No country fully implements these most important tobacco – control measures, according to a 330-page report released today by New York Mayor Michael Bloomberg and the Geneva-based UN agency.

Bloomberg, who helped fund the study, joined WHO Director-General Margaret Chan at a news conference in New York to discuss the findings. “This is a unique point in public health history as the forces of political will, policies and funding are aligned to create the momentum needed to dramatically reduce tobacco use and save millions of lives by the middle of this century,” Chan said in a foreword to the report.

The WHO said the tobacco “epidemic causes the deaths of 5.4 million people a year due to lung cancer, heart disease and other illnesses. That figure might rise to 8 million per year by 2030, including 80 percent in countries whose rapidly growing economies offer their citizens the hope of a better life,” the report said.

American States

The U.S. Centers for Disease Control and Prevention, in its Morbidity and Mortality Weekly Report, said states are falling short on U.S. recommendations to boost insurance coverage of proven anti-smoking treatments that fight nicotine addiction.

The Atlanta-based U.S. government agency said eight states’ Medicaid programs, which serve the poor, fail to reimburse for any tobacco-dependence programs, and only Oregon covered them all. About 35 percent of Medicaid patients are smokers, it said.

Tobacco is the “single most preventable cause of death” in the world, the WHO said. Yet governments in low-and middle- income countries that collect $66.5 billion in taxes from the sale of tobacco products spend only $14 million on anti-smoking measures, and 95 percent of the world’s population is unprotected by the type of anti-smoking laws Bloomberg has pushed in New York.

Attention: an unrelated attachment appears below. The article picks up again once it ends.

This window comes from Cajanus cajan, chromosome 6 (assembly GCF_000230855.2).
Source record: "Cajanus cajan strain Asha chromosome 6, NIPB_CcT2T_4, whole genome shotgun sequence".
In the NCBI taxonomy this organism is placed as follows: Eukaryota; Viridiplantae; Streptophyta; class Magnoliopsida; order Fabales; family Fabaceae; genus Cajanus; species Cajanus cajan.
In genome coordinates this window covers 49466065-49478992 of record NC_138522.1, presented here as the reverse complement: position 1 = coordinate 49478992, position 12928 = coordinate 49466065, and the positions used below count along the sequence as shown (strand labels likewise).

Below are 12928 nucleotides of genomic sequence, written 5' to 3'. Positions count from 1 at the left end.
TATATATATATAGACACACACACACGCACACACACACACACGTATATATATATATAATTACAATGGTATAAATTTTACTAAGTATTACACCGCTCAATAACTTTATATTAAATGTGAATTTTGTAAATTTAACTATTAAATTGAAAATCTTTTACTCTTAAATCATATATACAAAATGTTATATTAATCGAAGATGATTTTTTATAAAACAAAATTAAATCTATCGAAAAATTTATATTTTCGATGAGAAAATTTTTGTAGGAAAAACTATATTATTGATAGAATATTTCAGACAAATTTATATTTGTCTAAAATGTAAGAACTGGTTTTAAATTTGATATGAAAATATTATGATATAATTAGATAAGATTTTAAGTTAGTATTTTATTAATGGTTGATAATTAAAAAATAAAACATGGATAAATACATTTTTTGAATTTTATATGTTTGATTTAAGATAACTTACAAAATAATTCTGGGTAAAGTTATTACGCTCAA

Commitment Sought

“Now for the first time ever we have reliable data, a system of analysis and clear standards to promote accountability,” Bloomberg said of the report, which examines tobacco use in 179 countries.  “What we are still missing is a strong commitment from government leaders, but we believe this report will empower more leaders to act.”

Bloomberg, 65, the billionaire founder and majority owner of Bloomberg News parent Bloomberg LP, announced in 2006 he intended to donate $125 million to worldwide smoking-cessation efforts.

Bloomberg’s Health Department has made fighting tobacco use its top priority, enforcing age limits on smoking, distributing free nicotine patches and chewing gum though the city’s 311 telephone information number and producing television ads featuring a former smoker who lost his voice to throat cancer at age 39.

The Health Department reported in January that teenage cigarette use has been cut by half — to one in six teenagers — since Bloomberg became New York City’s mayor in 2002. That year, he persuaded the state legislature to ban smoking in indoor workplaces including bars and restaurants. He also fought for and won a cigarette tax increase of $1.50 that lifted the average price to about $7 per pack.

Role of Taxes

Smoking Pink LipstickThe WHO said raising taxes was the most effective way to reduce tobacco use, noting that a 70 percent increase would prevent a quarter of all tobacco-related deaths.

The report cites a 2001 study titled “Critical Issues in Global Health,” by epidemiologists Richard Peto and A. D. Lopez, edited by former U.S. Surgeon General C. Everett Koop, as support for the assertion that population and smoking trends during the next several decades might lead to as many as 1 billion lives lost to smoking.

China, the world’s largest producer and consumer of tobacco, was highlighted by the UN agency. Almost 60 percent of men smoke cigarettes in China, compared with 21 percent in the U.S. At the same time, the report cited a survey that said most urban residents of China support a ban on tobacco advertising, higher tobacco taxes and smoke-free public places.